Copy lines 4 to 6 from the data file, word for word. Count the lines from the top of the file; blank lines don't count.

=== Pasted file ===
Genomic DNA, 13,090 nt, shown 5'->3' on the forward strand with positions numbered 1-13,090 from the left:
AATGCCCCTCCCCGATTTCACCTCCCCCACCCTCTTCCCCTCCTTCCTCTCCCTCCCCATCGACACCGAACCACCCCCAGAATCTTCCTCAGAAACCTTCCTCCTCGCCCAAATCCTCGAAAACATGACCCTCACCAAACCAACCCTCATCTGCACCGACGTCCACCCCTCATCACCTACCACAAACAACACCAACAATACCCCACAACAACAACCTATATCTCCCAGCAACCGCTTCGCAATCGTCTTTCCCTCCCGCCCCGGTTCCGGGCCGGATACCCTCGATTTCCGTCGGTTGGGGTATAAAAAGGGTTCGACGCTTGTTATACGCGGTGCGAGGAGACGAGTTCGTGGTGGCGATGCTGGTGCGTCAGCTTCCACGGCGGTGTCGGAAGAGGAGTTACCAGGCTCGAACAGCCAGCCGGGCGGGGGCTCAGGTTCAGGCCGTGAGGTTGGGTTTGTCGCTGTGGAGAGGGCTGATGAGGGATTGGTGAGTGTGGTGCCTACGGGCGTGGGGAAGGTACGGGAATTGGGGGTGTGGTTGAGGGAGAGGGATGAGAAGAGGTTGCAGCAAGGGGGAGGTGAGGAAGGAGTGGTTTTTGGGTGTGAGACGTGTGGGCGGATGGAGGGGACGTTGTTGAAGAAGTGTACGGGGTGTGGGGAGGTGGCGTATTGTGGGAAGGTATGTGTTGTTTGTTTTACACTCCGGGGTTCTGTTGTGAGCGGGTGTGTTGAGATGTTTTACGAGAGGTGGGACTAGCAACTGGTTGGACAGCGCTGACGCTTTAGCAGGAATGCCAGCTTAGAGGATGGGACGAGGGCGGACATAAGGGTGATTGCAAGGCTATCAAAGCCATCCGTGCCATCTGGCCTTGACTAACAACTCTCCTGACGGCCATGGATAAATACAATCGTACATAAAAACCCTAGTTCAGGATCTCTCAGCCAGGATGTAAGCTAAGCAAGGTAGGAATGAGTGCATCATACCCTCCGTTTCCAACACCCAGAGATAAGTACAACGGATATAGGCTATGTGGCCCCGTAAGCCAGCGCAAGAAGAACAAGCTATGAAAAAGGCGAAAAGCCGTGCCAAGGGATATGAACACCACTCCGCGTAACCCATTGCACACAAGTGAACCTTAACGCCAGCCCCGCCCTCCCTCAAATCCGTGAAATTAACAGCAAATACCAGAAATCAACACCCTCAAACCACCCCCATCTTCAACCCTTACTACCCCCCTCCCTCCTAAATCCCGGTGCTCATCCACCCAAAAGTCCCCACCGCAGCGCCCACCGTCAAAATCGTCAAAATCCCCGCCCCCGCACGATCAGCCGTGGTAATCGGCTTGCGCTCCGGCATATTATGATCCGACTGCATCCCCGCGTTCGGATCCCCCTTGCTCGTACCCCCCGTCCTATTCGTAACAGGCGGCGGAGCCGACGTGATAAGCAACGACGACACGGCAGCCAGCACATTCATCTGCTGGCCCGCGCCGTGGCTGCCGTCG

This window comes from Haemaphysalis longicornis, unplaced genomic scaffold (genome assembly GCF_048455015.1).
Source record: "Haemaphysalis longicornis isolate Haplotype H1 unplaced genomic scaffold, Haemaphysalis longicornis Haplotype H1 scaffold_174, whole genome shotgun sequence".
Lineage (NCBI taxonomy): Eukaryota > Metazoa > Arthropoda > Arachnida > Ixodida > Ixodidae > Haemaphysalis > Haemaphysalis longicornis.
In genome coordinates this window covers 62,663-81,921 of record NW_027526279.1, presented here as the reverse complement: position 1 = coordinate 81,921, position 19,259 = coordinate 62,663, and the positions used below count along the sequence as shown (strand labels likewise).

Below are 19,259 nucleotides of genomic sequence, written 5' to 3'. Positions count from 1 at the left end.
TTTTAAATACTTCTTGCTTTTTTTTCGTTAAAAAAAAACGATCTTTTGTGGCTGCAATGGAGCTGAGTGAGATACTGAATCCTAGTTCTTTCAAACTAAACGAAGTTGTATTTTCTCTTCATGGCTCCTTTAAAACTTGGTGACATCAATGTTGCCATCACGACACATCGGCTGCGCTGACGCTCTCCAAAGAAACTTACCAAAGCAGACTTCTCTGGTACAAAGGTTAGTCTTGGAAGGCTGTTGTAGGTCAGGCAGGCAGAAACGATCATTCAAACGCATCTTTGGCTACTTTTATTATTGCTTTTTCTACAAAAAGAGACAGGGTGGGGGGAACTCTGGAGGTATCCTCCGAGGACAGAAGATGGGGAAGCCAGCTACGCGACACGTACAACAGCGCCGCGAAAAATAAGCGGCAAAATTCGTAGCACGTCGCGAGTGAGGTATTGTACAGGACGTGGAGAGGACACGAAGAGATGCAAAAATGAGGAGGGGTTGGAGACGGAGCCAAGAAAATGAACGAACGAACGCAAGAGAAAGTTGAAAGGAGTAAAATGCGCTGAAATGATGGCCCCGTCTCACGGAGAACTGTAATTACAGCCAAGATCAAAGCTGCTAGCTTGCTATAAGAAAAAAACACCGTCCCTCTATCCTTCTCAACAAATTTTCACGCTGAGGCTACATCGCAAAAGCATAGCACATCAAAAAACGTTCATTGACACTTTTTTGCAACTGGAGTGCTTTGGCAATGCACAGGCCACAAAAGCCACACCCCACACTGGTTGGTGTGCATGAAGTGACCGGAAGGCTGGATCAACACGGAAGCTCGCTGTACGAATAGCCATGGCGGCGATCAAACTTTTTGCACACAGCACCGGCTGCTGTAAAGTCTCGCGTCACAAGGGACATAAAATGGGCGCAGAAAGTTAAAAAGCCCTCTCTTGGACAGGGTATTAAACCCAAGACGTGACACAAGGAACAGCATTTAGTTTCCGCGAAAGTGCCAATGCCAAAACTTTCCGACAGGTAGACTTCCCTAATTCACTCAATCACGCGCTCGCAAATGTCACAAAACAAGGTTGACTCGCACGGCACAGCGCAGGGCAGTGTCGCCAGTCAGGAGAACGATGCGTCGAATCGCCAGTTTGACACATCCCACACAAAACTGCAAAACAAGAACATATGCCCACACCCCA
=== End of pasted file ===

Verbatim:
Source record: "Haemaphysalis longicornis isolate Haplotype H1 unplaced genomic scaffold, Haemaphysalis longicornis Haplotype H1 scaffold_174, whole genome shotgun sequence".
Lineage (NCBI taxonomy): Eukaryota > Metazoa > Arthropoda > Arachnida > Ixodida > Ixodidae > Haemaphysalis > Haemaphysalis longicornis.
In genome coordinates this window covers 62,663-81,921 of record NW_027526279.1, presented here as the reverse complement: position 1 = coordinate 81,921, position 19,259 = coordinate 62,663, and the positions used below count along the sequence as shown (strand labels likewise).